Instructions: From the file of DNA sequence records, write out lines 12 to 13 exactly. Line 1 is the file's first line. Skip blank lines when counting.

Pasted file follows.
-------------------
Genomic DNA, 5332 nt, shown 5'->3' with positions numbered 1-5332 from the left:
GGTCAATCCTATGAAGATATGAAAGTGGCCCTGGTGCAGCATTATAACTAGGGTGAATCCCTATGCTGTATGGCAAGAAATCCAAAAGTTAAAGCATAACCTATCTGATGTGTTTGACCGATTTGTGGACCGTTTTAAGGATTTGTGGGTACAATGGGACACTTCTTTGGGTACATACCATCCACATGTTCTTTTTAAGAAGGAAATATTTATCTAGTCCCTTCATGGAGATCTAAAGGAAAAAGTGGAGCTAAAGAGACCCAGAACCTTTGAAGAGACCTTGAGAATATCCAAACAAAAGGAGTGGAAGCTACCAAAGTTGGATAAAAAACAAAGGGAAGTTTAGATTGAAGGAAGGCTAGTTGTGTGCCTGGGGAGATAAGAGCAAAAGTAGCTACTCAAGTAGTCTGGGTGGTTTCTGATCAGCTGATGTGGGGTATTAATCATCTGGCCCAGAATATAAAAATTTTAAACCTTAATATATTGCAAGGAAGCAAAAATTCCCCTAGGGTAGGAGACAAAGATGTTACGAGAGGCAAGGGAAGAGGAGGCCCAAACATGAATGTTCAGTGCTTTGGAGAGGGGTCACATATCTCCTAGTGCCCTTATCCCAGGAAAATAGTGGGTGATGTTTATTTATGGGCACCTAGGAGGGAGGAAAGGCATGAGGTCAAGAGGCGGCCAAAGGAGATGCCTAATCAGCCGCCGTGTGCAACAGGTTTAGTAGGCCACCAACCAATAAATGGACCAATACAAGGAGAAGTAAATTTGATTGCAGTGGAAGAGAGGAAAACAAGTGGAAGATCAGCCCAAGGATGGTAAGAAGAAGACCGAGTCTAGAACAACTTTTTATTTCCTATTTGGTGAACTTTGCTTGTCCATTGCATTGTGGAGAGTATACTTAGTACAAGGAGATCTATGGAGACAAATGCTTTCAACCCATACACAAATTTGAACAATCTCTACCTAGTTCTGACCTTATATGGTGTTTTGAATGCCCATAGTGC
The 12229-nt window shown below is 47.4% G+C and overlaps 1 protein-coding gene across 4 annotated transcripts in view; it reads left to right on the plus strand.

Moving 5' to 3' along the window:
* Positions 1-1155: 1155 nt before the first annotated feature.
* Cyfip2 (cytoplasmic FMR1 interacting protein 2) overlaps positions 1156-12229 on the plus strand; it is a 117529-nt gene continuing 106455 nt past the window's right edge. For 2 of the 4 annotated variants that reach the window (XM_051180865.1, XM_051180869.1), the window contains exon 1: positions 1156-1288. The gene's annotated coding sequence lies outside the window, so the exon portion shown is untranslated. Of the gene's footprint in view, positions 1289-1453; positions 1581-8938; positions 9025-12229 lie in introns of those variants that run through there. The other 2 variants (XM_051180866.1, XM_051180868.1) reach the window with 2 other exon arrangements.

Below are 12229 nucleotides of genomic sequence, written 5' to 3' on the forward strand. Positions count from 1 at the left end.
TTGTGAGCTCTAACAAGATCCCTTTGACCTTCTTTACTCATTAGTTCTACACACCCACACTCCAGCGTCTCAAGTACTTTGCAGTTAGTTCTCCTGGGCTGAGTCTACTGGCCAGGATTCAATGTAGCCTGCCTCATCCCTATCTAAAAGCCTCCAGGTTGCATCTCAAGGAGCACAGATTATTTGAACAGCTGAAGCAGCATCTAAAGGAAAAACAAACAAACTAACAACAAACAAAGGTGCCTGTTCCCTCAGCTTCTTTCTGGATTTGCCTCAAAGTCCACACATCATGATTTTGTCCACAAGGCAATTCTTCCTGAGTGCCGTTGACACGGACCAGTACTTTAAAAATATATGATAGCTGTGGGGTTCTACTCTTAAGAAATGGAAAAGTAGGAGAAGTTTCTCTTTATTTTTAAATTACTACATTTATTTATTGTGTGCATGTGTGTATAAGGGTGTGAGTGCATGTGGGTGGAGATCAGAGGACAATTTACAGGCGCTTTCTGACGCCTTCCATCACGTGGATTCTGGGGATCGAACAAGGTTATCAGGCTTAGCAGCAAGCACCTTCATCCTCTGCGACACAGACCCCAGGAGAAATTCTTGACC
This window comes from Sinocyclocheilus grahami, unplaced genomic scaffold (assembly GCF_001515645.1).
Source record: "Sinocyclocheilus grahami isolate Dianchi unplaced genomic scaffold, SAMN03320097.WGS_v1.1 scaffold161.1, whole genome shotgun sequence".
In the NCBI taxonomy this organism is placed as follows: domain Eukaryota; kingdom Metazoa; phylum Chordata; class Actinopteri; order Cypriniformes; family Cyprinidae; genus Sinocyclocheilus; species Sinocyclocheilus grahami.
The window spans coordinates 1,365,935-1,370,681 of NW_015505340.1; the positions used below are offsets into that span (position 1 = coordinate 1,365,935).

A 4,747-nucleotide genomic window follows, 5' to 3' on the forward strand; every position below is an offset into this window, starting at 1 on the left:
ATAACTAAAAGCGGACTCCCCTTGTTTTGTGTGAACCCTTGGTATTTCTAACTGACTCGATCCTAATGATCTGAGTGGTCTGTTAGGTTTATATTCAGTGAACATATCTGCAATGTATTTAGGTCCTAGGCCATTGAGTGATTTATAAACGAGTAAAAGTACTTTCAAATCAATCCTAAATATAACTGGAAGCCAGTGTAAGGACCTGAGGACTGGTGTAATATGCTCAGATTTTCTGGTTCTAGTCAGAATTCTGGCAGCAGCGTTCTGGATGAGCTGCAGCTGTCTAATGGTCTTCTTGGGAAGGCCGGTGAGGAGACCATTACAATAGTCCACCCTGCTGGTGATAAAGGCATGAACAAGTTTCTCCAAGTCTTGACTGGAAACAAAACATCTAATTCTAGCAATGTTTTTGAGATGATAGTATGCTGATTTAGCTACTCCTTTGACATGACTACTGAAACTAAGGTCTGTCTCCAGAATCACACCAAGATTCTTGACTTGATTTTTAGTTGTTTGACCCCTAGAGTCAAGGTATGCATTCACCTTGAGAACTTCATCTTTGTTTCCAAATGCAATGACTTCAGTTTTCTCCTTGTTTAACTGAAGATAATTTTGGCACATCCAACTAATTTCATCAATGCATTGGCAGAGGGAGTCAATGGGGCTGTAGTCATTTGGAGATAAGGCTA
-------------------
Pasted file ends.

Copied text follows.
The window spans coordinates 1,365,935-1,370,681 of NW_015505340.1; the positions used below are offsets into that span (position 1 = coordinate 1,365,935).

A 4,747-nucleotide genomic window follows, 5' to 3' on the forward strand; every position below is an offset into this window, starting at 1 on the left: